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.4 V DC to 5 V DC possible?

Discussion in 'General Electronics Discussion' started by zach48191, Apr 14, 2012.

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  1. zach48191

    zach48191

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    Apr 14, 2012
    I have an electronic project I am working on and we are almost done with it. I had a question of raising a low DC voltage to 5V DC so we can finish our second part of our project. I have looked into 741 OP amps non-inverting and I read that they require AC to get them to work. Also I have looked at DC to DC convertors, but all of them require atleast 3.3V DC to work. I was mainly wondering if it is possible and if so what can I do to make it work.

    Any help would be appreciated and I really need to find an answer to this problem, because it is the final problem we are having with our project.
     
  2. Wabajig

    Wabajig

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    Apr 14, 2012
    Can you explain your project and the type of supply you are using now? What voltage are you trying to get to and with what input voltage?
     
    Last edited: Apr 14, 2012
  3. CocaCola

    CocaCola

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    Apr 7, 2012
    What he said, and what is the end purpose of the 5v out?

    Likely extreme overkill but Linear Tech makes a DC to DC converter that goes down to 20mV, you might even be able to use what has become called the 'Joule Thief' circuit, or one of the better designed derivatives of that circuit in some cases...
     
  4. (*steve*)

    (*steve*) ¡sǝpodᴉʇuɐ ǝɥʇ ɹɐǝɥd Moderator

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    Jan 21, 2010
    The question is "why?"

    If it's a signal, then a 741 would be fine. You can operate it from a (say) +/- 9V supply rail and adjust the gain so that 0.4V is amplified to 5V.

    If it's for power (e.g. getting power from a single solar cell) then you need some sort of DC-DC converter, but ones which operate at low voltages like this are not easy to find. We'd also need to know the power you ant to get out of it and what the available input power is (for sanity checking purposes)
     
  5. (*steve*)

    (*steve*) ¡sǝpodᴉʇuɐ ǝɥʇ ɹɐǝɥd Moderator

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    Jan 21, 2010
    Does that require an external power supply for this?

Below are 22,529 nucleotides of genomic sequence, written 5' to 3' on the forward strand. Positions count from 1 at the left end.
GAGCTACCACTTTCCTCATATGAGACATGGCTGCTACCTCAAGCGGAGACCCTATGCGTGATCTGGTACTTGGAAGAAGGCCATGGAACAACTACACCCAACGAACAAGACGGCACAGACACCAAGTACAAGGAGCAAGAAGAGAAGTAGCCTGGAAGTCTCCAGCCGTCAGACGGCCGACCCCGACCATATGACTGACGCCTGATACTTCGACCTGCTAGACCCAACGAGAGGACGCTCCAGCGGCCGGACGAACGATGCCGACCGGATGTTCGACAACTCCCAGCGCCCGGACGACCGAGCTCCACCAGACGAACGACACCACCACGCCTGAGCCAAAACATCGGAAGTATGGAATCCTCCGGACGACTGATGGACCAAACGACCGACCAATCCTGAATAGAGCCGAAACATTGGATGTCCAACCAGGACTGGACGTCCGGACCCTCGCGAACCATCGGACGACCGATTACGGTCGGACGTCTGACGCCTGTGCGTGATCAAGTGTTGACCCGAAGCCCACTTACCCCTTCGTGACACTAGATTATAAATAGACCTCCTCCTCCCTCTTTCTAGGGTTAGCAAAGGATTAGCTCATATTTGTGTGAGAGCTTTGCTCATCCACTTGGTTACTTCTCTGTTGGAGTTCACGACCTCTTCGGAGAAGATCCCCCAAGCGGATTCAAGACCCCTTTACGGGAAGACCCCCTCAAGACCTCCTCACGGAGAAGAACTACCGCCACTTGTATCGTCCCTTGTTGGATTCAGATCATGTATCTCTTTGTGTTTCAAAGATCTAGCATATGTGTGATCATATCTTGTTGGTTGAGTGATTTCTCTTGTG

What's the minimum voltage it can start from without external power?

    Got a link?
     
  6. zach48191

    zach48191

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    Apr 14, 2012
    I dont have a schematic drawed up yet on the CPU its mainly on paper but a transitor is going to power up a relay with the 5v to turn on a 60W light. We have separate power to the transistor and anything else, but the main function is that with the .4 VDC coming in it needs to be 5V so it will flip the relay and turn on the light
     
  7. CocaCola

    CocaCola

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    Apr 7, 2012
    http://www.linear.com/product/LTC3108
     
  8. (*steve*)

    (*steve*) ¡sǝpodᴉʇuɐ ǝɥʇ ɹɐǝɥd Moderator

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    Jan 21, 2010
    very interesting, and very exotic!

    OK, so a 0.4 volt signal.

    Simply find a comparator which will operate from a 5V supply and which has inputs that can go to ground. Use this to compare the input to (say) 0.2V and switch on a transistor when the voltage exceeds it.

    If your 5V is well regulated you can use a resistive divider to get approx 0.2V

    Have a look at comparator circuits and see what you can figure out.
     
  9. CocaCola

    CocaCola

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    Apr 7, 2012
    I agree, and at only about $5 I might just have to pick one up to screw around with after this...
     
  10. zach48191

    zach48191

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    Apr 14, 2012
    AWESOME I am going to buy thatLTC3108 btw which one should I buy for the breadboard?? Also is there a website other than linear that you can buy one and get it overnighted?? I tried to buy one from linear and it keep not letting me select one it was weird? The circuit we built is a LED Thermometer that at a certain temperature it will turn on a heating light. This application will be used to control the temperature of lizard pets. As the temperature goes higher it will turn the light off and will turn the light on when it goes past .4 V. We are using this http://www.aaroncake.net/circuits/ledtemp.asp as the temperature sensor
     
  11. zach48191

    zach48191

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    Apr 14, 2012
    After we complete the project I am going to solder it to a board and map the board out inclose the case and move the LM34 DZ in the middle on the bottom of the cage so it can detect the temperature correcttly. Took us awhile to calibrate the LM3914 as the directions on that website and not correct and will not function the circuit like intended.
     
  12. CocaCola

    CocaCola

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    Apr 7, 2012
    www.findchips.com

    Get the SSOP package unless you are experience with DFN as it's one small bugger to solder to on a bread board ;)

    Also consider reading up a little on the circuit and application of the chip so that you can pick up any support parts on the same order before you spend money on overnighting it...
     
  13. CocaCola

    CocaCola

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    Apr 7, 2012
    Now, I'm confused... Why not just use the outputs of the LM3914?

    Using the circuit you linked to, coupled with a transistor and relay you should be able to simply use the appropriate outputs of the LM3914 to trigger on/off status...
     
    Last edited: Apr 14, 2012
  14. TedA

    TedA

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    Sep 26, 2011